The leading celibate bachelor and relationships expert wants, he says, a referendum on the gay marriage issue. And he’d like it before the independence one, please, because providing a legal basis for letting people with imaginary friends deprive another section of society of a right everyone else can enjoy is apparently more of a burning issue than the vote which will either tear our country apart or give us a new beginning in freedom (depending on where you stand on that one).

Ah, but… a referendum. That’s pretty democratic, isn’t it? Doesn’t that mean the will of the people is decided once and for all?

No. It doesn’t. We have a representative political system. The weapons-grade democracy of the referendum is reserved for the really big constitutional issues, such as devolution and now independence. And there’s a good reason for this.

Under a representative system we have elected politicians who make everyday decisions on our behalf, based on a previously-declared agenda to which they sometimes even stick, and every few years we get the chance to vote for the candidates we feel are least likely to bugger all that up. It’s not a perfect system, but no-one has really found a better one yet: a delegative system (such as trades unions use) or even electronic direct voting on every issue would be unworkable on a national scale - pretty soon, no-one would turn up to the meetings or bother to click, and the extreme loonies who did make the effort would be in charge. We’d have the streets lit by burning paedophiles within three months.

People who call for referenda on the smaller stuff are usually not really big fans of democracy - what they really want is a great big apathy or ignorance-driven mandate to do something deeply unpleasant that they can’t get done by normal means. Like declaring homosexuals second-class citizens.

And, make no mistake, that’s what Cardinal O’Brien wants. He wants to deprive an adult, thinking, responsible, voting section of society of a right or privilege extended automatically to the rest of us. Which means he wants the law to say: "You are not as good as us, you do not deserve our rights, you are second-class".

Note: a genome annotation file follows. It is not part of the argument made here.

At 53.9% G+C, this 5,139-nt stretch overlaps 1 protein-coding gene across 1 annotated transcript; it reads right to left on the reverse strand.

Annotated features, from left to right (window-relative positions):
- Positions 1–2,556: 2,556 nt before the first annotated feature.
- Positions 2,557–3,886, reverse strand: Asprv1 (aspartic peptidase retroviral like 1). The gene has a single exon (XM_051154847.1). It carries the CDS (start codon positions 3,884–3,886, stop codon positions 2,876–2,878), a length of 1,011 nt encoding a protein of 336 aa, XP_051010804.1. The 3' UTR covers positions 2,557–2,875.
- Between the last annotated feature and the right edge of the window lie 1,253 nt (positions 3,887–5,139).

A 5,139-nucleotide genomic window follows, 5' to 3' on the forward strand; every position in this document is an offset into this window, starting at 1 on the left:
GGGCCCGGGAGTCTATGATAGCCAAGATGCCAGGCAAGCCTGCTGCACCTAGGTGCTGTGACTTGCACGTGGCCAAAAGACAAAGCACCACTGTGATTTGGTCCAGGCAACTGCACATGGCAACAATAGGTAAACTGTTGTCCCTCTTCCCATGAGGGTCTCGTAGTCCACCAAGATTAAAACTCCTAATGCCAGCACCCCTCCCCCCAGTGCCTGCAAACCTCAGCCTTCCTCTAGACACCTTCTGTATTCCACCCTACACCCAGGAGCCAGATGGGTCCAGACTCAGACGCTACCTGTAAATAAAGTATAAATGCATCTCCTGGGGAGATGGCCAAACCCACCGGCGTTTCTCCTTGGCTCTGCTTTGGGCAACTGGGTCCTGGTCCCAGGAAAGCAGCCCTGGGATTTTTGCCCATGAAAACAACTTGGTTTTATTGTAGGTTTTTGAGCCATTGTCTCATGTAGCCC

He’s a man you’d think might have a little empathy with at least part of the gay community, given that he eschews relations with the opposite sex and goes to work in a dress. But he’s had a rummage in the Leviticus pick ’n mix, and has adopted the bit which decides that homosexuals are abominations, but not the bit which forbids you to wear a watch. (It’s "observe times", actually: see Leviticus 19:26  if you don’t believe me. The King James version is quite clear.)

Of course, that's true of most flavours of Christianity (honourable exceptions for the Quakers and United Reformed Church, here) including the supposedly democratic, everybody-equal old Church of Scotland. The C of S is normally willing to leave much up to the conscience of the individual worshipper or congregation - to the extent that there is an openly-gay minister in Aberdeen - but perhaps it has been shaken by the recent departure of a couple of ministers and a congregation, the Buchanan Street Bigots of Glasgow's St George's Tron, over that very issue. Whatever the Kirk's reason, it's backing the Catholics on this one and has come out (so to speak) strongly against same-sex marriage. Selectively sifting Leviticus for sin.

I’d thoroughly recommend having a flick through Leviticus, it’s a right riveting read. A bit heavy on the blood sacrifices in the beginning (a lot of bullocks) but it soon gets down to some good solid prohibiting: 'no' to bacon, shellfish and rabbit, 'OK' to locusts and beetles (which must have been a big old "gee thanks" moment for the Children of Israel); 'no' to lighting joss sticks (two priests are immolated on the spot by fatherly old God for that one) but 'OK' to… actually, there aren’t really many more OKs. It’s pretty much "don’t" from there on in.

Of course, the Biblical argument against gay marriage isn’t the only one being put forward. There’s a semantic one, too, that says the word "marriage" strictly means a union between a man and a woman. A lot of people are hiding behind that one.

I've checked a few online dictionaries, and this definition does seem to be correct. But so what? English is a living language, we adapt the meanings of words all the time: "gay" being a very good example. That’s why dictionaries are regularly revised.

The status quo of calling gay unions "civil partnerships" is just not good enough. Less than two months ago, I was married in a civil ceremony with no religious content: the rights and benefits of my heterosexual wedding are barely different from those endowed on a homosexual couple, except that they cannot technically call themselves married, or call each other "husband" or "wife". And that is effectively telling them that in the eyes of the law, their union is worth less than mine, is second-class.

So I'm glad that the Scottish Cabinet decided today not to have a referendum. I'm irritated that they thought the demand was even worth considering, and disappointed that they didn't just go the whole hog and put forward a bill to legalise same-sex marriage in Scotland once and for all, but that should come soon.